Publication date: February, 1996
*This story is continued from The Year of the Turtle #1. The story, and the TMNT Adventures universe, concludes in The Year of the Turtle #3.
*This issue was originally published with 2 bonus pin-ups by Frankie Teran and Pitoick & Hanson.
Like a lot of three-part stories, the middle section is the weakest. Not that part two of The Year of the Turtle is a bad adventure, it’s just more forgettable than the opening and concluding chapters.
I think its primary flaw is how terrible Shredder’s reject super villain henchmen are. While they’re certainly a welcomed break from idiot mutants and mindless robots… They still suck. Honestly, there can’t possibly be a superpower more embarrassing than the ability to create a keytar out of thin air.
This issue’s successes hinge more on Haynes’ kickass art than anything else, as he renders the action sequences in Slott’s script with incredible flare. All the set pieces look amazing, from the glorious two-page splash introducing the hidden temple to the goofy snowboard/shell chase down the mountain (which probably would have qualified as “awful” had anybody else drawn it).
My absolute favorite moment in the issue, though, is when Shredder storms the desert battlefield and just starts WRECKING tanks and infantry with his bare hands like it was child’s play. Haynes’ pencils just come to life in that amazing splash page, as hundreds of soldiers scramble in vain to stop him, as jets and helicopters levy missiles at him and tanks fire rounds of ammunition to no effect. For a villain who was more often than not an ineffectual joke in this comic, Haynes’ splash page of the Shredder effortlessly annihilating an entire army practically redeems him in a single stroke.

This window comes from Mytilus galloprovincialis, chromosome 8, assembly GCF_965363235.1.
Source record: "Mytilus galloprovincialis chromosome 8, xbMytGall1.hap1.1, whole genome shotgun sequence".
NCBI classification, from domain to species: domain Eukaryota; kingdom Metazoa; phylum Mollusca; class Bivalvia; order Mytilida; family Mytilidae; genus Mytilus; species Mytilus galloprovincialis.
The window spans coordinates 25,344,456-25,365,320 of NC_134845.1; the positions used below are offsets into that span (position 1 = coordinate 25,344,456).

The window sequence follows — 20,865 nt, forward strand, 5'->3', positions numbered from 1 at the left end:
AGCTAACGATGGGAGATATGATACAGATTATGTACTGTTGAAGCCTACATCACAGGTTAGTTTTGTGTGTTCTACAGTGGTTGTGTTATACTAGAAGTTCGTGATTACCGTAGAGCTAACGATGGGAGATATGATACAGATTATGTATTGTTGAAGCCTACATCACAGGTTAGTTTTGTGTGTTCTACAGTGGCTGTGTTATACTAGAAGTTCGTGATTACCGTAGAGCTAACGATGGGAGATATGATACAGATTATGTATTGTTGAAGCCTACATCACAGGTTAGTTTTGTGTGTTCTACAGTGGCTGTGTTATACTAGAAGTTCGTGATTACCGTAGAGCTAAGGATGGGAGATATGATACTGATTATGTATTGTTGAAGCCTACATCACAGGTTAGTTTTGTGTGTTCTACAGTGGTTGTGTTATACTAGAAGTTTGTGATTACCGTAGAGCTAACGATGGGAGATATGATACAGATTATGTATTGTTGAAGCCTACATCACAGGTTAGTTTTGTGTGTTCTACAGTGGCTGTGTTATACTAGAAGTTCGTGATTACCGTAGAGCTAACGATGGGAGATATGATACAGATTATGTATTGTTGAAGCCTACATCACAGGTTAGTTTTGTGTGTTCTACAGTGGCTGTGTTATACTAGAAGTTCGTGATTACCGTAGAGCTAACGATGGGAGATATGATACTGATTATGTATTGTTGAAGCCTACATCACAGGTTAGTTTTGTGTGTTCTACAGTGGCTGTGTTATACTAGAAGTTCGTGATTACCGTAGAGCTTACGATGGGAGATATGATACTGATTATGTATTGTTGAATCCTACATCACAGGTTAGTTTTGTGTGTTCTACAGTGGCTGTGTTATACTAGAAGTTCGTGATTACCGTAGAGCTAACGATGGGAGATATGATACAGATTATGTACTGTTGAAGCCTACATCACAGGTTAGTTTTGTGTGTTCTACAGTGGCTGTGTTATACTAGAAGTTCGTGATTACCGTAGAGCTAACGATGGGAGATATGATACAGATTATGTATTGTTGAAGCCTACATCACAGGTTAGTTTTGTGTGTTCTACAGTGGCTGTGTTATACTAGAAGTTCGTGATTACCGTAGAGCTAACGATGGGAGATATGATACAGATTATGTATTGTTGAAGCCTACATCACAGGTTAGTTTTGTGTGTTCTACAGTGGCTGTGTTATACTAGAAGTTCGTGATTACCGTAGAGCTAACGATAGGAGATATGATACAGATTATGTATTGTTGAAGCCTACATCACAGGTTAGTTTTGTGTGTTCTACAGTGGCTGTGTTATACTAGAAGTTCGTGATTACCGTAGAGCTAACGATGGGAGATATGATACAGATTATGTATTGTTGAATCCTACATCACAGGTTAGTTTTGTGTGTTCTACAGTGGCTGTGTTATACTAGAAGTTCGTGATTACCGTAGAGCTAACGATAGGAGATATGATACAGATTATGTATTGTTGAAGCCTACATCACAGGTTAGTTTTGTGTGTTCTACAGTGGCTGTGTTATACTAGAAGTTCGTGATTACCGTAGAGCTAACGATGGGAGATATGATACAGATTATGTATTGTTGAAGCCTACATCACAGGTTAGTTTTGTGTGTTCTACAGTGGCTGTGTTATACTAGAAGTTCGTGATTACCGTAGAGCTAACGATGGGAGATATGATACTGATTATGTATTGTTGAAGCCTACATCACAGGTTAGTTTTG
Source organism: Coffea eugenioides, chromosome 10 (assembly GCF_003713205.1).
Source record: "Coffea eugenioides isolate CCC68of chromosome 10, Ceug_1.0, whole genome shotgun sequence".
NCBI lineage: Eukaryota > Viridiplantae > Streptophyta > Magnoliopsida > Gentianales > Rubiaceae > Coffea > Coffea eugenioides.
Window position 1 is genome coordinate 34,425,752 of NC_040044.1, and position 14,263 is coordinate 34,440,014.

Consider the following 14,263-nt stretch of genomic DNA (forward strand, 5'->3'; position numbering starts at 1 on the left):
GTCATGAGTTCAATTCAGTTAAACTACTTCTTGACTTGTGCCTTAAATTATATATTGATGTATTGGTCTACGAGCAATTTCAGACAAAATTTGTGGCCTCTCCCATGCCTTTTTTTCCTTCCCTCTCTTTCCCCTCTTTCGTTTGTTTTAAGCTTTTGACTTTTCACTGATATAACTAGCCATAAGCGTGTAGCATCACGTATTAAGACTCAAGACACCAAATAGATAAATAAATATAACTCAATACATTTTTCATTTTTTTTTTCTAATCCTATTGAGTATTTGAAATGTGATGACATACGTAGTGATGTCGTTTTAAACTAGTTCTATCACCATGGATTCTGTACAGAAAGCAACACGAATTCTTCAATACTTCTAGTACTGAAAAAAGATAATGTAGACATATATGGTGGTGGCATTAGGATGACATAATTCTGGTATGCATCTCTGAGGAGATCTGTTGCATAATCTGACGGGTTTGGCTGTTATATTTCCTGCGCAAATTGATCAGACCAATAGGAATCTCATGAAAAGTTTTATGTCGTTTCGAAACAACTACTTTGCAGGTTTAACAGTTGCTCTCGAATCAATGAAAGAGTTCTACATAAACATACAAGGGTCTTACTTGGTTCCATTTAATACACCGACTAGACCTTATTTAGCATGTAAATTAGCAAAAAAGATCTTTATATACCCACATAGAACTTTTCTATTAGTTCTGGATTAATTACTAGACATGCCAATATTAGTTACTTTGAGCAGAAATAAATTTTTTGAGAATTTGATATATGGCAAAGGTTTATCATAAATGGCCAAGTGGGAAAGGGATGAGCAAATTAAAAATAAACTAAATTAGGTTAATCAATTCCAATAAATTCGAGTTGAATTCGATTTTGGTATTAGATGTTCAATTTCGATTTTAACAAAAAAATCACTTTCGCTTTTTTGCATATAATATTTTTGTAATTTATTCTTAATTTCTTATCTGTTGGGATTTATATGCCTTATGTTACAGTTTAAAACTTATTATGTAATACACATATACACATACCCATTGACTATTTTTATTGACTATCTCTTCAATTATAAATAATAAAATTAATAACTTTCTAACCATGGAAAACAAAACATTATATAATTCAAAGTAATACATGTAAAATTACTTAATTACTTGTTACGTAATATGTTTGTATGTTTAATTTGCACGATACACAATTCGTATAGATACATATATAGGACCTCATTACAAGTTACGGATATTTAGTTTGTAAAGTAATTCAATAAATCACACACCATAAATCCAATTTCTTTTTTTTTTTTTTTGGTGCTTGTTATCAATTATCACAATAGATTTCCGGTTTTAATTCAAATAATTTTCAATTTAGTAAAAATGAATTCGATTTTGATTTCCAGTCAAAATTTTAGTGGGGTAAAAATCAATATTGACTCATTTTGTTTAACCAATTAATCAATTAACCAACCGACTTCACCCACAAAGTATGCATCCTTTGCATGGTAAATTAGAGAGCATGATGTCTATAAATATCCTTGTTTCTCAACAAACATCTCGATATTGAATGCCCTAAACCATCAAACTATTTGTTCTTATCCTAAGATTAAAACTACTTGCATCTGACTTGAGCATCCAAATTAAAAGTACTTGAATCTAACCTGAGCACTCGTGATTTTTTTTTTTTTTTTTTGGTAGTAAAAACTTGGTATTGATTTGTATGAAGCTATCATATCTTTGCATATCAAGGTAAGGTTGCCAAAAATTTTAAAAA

The cliffhanger, though, is a solid hook. Slott does a great job of foreshadowing it with Yoshi’s ominous narration at the start of the issue, and while the slapstick race down the mountain was a bit groan-worthy, the pay-off wasn’t. If anything, The Year of the Turtle is a miniseries that keeps you on your edge and coming back for more, even when it hits its own relative low.
Grade: B- (as in, “But c’mon, making forts was the best part about being a kid”.)